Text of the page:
July 2018
Volume 59, Issue 9
Open Access
ARVO Annual Meeting Abstract  |   July 2018
Effect of Forskolin on Recovery of the Cone Photoresponse in Grk Knockout Zebrafish Larvae
Author Affiliations & Notes
  • Jared David Chrispell
    Cell Biology and Physiology, University of North Carolina at Chapel Hill, Carrboro, North Carolina, United States
  • Shoji Osawa
    Cell Biology and Physiology, University of North Carolina at Chapel Hill, Carrboro, North Carolina, United States
  • Ellen R Weiss
    Cell Biology and Physiology, University of North Carolina at Chapel Hill, Carrboro, North Carolina, United States
  • Footnotes
    Commercial Relationships   Jared Chrispell, None; Shoji Osawa, None; Ellen Weiss, None
  • Footnotes
    Support  NEI Grant EY012224
Investigative Ophthalmology & Visual Science July 2018, Vol.59, 601. doi:
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      Jared David Chrispell, Shoji Osawa, Ellen R Weiss; Effect of Forskolin on Recovery of the Cone Photoresponse in Grk Knockout Zebrafish Larvae. Invest. Ophthalmol. Vis. Sci. 2018;59(9):601.

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      © ARVO (1962-2015); The Authors (2016-present)

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Abstract

Purpose : In the vertebrate retina, termination of the photoresponse is essential for sustained visual function and requires phosphorylation of photoactivated visual pigments in rods and cones by the G protein-coupled receptor kinases, GRK1 and GRK7. To determine the contribution of these GRKs to visual signaling in cones, we generated zebrafish lines in which Grk1b, Grk7a, or both have been selectively deleted. Also, we determined that both Grk1 and Grk7 are phosphorylated in the dark by cAMP-dependent protein kinase (PKA) in vertebrates. To understand how changes in cAMP levels may influence the cone photoresponse via phosphorylation of the cone-specific Grks, we incubated larvae in forskolin, an activator of adenylyl cyclase, prior to ERG analysis.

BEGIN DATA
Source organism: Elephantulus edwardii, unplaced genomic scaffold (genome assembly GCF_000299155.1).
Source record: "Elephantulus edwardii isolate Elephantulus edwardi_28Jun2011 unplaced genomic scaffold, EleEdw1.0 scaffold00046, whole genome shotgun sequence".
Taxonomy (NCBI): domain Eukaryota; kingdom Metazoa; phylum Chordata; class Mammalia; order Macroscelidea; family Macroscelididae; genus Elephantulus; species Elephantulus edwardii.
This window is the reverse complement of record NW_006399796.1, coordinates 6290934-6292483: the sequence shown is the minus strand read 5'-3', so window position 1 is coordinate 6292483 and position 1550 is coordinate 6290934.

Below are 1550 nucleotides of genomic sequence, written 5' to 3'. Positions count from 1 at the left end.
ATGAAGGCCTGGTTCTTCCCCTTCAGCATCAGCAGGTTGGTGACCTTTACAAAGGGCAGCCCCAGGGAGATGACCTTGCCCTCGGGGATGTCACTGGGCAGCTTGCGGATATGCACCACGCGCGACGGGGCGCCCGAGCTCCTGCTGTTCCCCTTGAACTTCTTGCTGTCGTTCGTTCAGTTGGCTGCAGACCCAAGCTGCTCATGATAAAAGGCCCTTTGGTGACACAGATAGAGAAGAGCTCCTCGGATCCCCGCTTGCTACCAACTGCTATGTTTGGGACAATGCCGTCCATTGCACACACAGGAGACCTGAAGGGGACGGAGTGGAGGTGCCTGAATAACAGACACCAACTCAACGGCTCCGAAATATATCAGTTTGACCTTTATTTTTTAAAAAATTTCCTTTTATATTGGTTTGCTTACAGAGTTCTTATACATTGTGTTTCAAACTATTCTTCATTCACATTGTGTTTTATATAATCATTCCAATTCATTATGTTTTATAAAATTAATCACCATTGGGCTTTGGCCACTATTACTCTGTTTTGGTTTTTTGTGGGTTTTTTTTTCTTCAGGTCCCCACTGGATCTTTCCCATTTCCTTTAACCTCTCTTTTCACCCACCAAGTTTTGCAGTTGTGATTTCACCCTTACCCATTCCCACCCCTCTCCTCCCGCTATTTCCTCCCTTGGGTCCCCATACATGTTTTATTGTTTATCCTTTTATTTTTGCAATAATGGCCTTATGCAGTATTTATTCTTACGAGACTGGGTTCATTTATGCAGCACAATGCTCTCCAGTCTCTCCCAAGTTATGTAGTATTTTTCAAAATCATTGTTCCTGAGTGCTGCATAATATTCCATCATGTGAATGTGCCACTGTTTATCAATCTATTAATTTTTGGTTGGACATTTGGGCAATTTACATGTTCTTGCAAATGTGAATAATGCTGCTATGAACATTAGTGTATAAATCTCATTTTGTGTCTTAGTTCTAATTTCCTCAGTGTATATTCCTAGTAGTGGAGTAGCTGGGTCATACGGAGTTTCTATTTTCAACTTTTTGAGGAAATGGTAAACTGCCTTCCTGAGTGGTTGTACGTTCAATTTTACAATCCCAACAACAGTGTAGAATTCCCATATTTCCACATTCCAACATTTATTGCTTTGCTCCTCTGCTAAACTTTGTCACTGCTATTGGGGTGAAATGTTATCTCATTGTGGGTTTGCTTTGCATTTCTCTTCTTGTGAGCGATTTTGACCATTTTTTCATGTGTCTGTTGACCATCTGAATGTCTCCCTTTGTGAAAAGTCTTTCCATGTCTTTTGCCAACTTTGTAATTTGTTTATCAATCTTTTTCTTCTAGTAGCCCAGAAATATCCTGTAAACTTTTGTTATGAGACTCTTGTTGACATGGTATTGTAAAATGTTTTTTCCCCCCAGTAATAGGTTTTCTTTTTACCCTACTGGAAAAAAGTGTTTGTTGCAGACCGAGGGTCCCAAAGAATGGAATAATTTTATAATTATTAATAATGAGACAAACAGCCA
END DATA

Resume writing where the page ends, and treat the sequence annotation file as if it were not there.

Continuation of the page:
Methods : TALEN genome editing was used to knock out Grk1b or Grk7a in zebrafish. A Grk1b/Grk7a double knockout (DKO) line was generated by crossing the single knockout lines. Recovery was evaluated by ERG in response to white light using a dual flash paradigm with increasing interstimulus intervals. To evaluate the effect of elevated cAMP on the rate of recovery in vivo, wildtype and knockout larvae were incubated in forskolin or vehicle (DMSO). All larvae were treated with APB prior to ERG analysis to isolate the cone mass receptor potential.

Results : Deletion of grk1b or grk7a results in a significant decrease in recovery to successive stimuli compared to wild type larvae. This decrease was similar in grk1b-/- and grk7a-/- zebrafish larvae. Interestingly, the DKO larvae exhibit a faster recovery to successive stimuli compared to wildtype. After forskolin treatment, only wildtype larvae display a significantly decreased rate of recovery compared to DMSO-treated larvae.

Conclusions : While these results suggest that grk1b, as well as grk7a, plays a significant role in cone visual signal termination, the rate of signal termination in DKO larval zebrafish cones may be regulated by the native rate of decay of photoactivated cone opsins. Increased levels of intracellular cAMP in wildtype zebrafish cones results in a significantly decreased recovery to successive stimuli compared to vehicle-treated larvae. However, this decrease is partially attenuated in grk1b-/-, grk7a-/- and DKO larvae. This observation suggests that cone photoresponse recovery in vertebrates is influenced by cAMP in vivo. This regulation may be mediated by phosphorylation of the cone-specific Grks.

This is an abstract that was submitted for the 2018 ARVO Annual Meeting, held in Honolulu, Hawaii, April 29 - May 3, 2018.

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